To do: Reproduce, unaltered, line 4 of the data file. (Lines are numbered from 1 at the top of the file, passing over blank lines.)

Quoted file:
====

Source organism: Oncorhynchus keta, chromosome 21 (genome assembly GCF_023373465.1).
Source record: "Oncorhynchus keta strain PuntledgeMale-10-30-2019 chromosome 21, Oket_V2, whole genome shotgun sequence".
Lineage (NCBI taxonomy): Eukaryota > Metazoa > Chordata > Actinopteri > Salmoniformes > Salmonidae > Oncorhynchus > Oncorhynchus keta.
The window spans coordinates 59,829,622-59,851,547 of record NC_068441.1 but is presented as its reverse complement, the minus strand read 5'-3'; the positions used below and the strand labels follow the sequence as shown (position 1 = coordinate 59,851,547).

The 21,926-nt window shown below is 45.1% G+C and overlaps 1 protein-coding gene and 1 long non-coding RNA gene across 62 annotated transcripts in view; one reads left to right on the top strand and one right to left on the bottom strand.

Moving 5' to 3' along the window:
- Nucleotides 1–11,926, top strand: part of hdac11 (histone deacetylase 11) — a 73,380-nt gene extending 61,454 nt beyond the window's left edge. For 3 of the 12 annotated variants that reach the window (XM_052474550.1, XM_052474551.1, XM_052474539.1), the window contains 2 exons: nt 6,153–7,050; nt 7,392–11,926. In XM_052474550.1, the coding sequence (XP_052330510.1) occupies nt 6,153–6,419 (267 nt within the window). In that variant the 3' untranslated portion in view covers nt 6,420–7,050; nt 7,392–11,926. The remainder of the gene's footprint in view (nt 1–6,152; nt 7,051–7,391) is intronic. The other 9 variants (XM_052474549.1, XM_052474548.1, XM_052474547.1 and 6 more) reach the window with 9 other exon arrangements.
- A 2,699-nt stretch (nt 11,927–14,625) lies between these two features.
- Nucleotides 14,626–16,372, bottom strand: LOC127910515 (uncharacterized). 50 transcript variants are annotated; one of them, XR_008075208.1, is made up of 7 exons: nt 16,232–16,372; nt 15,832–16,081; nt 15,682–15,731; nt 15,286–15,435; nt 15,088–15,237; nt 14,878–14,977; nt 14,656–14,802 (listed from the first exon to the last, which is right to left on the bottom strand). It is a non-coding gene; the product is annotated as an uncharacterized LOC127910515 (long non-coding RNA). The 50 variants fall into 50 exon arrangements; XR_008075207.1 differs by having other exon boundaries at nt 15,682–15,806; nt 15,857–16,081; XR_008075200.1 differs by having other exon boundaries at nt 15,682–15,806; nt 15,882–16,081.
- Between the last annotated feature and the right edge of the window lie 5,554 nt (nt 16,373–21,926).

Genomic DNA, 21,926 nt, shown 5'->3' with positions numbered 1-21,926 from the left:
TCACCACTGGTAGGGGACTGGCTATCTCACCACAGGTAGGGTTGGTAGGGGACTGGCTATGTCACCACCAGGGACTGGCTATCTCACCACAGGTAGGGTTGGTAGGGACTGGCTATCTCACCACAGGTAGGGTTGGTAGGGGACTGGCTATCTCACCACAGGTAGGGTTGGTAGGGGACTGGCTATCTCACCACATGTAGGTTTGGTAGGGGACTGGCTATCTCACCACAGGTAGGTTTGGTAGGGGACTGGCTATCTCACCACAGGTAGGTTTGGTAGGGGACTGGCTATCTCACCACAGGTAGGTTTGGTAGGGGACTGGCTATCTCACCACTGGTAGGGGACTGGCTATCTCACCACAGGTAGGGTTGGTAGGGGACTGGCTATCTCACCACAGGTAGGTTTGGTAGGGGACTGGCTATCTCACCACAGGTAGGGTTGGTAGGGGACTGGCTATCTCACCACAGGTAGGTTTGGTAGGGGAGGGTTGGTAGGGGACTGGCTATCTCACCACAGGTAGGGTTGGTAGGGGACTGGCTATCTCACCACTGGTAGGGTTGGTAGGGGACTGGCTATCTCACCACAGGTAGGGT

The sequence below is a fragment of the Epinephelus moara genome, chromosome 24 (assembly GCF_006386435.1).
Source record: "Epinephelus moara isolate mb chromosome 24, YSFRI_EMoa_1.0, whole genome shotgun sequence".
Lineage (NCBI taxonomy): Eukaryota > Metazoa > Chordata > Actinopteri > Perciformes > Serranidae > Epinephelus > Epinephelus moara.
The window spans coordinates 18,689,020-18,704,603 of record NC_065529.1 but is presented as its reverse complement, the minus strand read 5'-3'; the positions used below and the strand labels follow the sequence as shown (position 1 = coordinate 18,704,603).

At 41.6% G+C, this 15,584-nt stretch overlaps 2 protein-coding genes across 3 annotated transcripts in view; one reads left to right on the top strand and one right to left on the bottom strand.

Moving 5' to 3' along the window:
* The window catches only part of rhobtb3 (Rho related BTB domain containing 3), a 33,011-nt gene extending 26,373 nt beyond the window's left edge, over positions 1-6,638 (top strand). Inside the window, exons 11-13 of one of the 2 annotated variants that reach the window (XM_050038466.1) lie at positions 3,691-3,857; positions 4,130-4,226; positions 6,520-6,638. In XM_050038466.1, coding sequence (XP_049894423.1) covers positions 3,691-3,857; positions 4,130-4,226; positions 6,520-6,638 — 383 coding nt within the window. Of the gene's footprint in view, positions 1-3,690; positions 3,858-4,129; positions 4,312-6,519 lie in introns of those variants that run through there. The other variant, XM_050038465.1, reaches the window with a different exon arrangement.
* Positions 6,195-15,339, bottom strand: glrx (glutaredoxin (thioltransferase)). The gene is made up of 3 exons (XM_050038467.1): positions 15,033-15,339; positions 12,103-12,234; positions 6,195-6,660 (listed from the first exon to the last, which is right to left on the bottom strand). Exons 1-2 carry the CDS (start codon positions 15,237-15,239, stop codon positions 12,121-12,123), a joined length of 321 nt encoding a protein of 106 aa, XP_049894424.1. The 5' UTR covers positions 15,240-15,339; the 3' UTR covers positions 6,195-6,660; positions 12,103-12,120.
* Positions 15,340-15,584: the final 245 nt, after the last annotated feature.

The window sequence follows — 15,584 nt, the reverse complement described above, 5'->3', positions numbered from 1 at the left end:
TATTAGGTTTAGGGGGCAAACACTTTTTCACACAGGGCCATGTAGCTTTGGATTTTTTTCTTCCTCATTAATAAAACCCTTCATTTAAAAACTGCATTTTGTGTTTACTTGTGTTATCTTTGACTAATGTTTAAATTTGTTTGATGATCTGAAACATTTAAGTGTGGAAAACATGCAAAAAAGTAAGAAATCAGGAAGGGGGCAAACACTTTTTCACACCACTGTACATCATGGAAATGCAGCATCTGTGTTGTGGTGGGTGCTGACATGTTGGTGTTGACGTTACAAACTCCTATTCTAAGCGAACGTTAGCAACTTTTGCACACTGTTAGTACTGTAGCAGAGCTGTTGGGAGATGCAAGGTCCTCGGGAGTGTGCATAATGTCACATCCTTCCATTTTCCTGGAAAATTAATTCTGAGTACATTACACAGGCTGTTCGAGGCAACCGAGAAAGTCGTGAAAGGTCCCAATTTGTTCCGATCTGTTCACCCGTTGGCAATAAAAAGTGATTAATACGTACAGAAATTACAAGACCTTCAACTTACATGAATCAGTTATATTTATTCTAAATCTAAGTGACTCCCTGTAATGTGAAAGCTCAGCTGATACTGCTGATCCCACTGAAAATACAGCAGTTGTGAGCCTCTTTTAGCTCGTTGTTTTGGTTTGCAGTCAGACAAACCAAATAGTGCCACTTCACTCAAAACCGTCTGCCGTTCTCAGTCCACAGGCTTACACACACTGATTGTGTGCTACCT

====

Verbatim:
The window spans coordinates 59,829,622-59,851,547 of record NC_068441.1 but is presented as its reverse complement, the minus strand read 5'-3'; the positions used below and the strand labels follow the sequence as shown (position 1 = coordinate 59,851,547).